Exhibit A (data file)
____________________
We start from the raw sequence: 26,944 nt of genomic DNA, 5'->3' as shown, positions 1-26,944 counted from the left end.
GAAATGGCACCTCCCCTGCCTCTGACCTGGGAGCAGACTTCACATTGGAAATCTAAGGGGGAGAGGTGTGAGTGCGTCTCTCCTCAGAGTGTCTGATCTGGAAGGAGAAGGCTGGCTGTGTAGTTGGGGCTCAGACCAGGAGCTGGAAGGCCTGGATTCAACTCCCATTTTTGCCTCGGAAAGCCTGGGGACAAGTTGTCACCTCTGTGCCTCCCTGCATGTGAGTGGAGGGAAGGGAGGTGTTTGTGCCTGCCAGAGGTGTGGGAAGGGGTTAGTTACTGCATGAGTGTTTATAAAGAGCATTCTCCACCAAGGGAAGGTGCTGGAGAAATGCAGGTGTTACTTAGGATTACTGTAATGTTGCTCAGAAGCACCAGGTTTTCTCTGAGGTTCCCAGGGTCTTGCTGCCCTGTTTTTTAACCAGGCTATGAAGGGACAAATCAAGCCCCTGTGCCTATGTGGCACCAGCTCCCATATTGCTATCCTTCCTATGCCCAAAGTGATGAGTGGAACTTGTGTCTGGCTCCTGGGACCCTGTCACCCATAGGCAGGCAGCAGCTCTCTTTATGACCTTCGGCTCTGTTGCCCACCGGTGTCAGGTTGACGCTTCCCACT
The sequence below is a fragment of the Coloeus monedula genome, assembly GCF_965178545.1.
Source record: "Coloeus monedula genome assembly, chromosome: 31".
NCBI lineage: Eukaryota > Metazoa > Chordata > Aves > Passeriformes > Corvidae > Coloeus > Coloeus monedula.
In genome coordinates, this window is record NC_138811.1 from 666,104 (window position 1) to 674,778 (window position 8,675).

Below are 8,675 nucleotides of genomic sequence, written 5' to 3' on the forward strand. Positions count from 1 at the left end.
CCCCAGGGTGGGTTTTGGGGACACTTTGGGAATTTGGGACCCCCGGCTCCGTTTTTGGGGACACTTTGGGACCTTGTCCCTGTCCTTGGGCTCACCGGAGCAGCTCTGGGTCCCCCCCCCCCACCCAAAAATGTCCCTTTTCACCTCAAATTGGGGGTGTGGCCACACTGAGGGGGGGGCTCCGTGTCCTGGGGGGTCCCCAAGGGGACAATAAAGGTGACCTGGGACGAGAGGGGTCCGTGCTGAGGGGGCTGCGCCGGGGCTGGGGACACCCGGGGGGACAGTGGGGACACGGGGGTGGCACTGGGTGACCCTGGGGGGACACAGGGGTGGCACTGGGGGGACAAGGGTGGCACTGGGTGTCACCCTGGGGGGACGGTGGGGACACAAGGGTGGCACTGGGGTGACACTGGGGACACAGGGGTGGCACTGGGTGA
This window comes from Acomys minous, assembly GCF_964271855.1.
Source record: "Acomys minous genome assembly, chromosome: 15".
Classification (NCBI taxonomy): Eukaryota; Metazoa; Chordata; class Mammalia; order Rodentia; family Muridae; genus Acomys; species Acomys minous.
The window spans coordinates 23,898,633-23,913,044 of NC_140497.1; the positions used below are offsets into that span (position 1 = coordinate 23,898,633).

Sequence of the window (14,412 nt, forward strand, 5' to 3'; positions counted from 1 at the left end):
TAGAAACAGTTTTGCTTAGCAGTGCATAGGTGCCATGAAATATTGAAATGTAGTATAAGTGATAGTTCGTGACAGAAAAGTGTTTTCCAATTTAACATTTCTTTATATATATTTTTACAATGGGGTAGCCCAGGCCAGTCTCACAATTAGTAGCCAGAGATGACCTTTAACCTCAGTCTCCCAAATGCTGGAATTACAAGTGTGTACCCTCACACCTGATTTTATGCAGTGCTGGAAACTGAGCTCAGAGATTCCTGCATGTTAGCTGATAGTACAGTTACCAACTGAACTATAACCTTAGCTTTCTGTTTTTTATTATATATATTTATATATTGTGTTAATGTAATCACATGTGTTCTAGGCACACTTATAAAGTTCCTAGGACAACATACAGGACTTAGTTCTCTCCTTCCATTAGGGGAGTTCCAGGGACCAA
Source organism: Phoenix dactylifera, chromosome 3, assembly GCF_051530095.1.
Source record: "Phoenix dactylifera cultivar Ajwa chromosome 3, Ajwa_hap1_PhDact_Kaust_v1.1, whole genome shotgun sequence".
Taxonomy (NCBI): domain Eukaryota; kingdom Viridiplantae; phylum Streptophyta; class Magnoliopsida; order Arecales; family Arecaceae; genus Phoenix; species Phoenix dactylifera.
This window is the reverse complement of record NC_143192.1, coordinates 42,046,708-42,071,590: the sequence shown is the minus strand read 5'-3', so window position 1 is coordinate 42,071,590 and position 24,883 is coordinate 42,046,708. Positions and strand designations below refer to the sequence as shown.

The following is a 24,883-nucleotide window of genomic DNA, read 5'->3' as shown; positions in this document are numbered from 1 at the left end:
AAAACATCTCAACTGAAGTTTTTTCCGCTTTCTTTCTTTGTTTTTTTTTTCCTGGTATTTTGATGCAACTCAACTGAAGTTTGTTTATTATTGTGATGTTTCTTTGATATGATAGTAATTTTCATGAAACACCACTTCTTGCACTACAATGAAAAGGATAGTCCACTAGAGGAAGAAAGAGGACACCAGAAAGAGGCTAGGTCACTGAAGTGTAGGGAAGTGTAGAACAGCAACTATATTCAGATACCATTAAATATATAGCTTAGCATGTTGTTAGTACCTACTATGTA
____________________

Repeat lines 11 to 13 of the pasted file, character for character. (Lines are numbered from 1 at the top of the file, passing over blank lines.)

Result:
Classification (NCBI taxonomy): Eukaryota; Metazoa; Chordata; class Mammalia; order Rodentia; family Muridae; genus Acomys; species Acomys minous.
The window spans coordinates 23,898,633-23,913,044 of NC_140497.1; the positions used below are offsets into that span (position 1 = coordinate 23,898,633).

Sequence of the window (14,412 nt, forward strand, 5' to 3'; positions counted from 1 at the left end):